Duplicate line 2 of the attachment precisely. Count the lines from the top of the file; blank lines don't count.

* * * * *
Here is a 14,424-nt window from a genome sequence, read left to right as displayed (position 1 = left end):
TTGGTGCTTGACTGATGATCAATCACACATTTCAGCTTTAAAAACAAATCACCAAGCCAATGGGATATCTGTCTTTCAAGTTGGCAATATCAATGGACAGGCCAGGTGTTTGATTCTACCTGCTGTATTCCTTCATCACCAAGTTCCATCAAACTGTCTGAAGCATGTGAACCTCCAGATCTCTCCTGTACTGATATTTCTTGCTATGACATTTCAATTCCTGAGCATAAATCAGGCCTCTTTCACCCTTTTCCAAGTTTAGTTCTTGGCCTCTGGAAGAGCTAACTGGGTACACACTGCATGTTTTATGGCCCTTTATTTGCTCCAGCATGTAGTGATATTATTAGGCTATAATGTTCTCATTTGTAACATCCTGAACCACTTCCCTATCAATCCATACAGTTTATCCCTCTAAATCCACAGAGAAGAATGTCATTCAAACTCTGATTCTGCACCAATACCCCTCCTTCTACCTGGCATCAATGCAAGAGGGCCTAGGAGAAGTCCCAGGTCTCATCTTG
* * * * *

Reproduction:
TTGGTGCTTGACTGATGATCAATCACACATTTCAGCTTTAAAAACAAATCACCAAGCCAATGGGATATCTGTCTTTCAAGTTGGCAATATCAATGGACAGGCCAGGTGTTTGATTCTACCTGCTGTATTCCTTCATCACCAAGTTCCATCAAACTGTCTGAAGCATGTGAACCTCCAGATCTCTCCTGTACTGATATTTCTTGCTATGACATTTCAATTCCTGAGCATAAATCAGGCCTCTTTCACCCTTTTCCAAGTTTAGTTCTTGGCCTCTGGAAGAGCTAACTGGGTACACACTGCATGTTTTATGGCCCTTTATTTGCTCCAGCATGTAGTGATATTATTAGGCTATAATGTTCTCATTTGTAACATCCTGAACCACTTCCCTATCAATCCATACAGTTTATCCCTCTAAATCCACAGAGAAGAATGTCATTCAAACTCTGATTCTGCACCAATACCCCTCCTTCTACCTGGCATCAATGCAAGAGGGCCTAGGAGAAGTCCCAGGTCTCATCTTG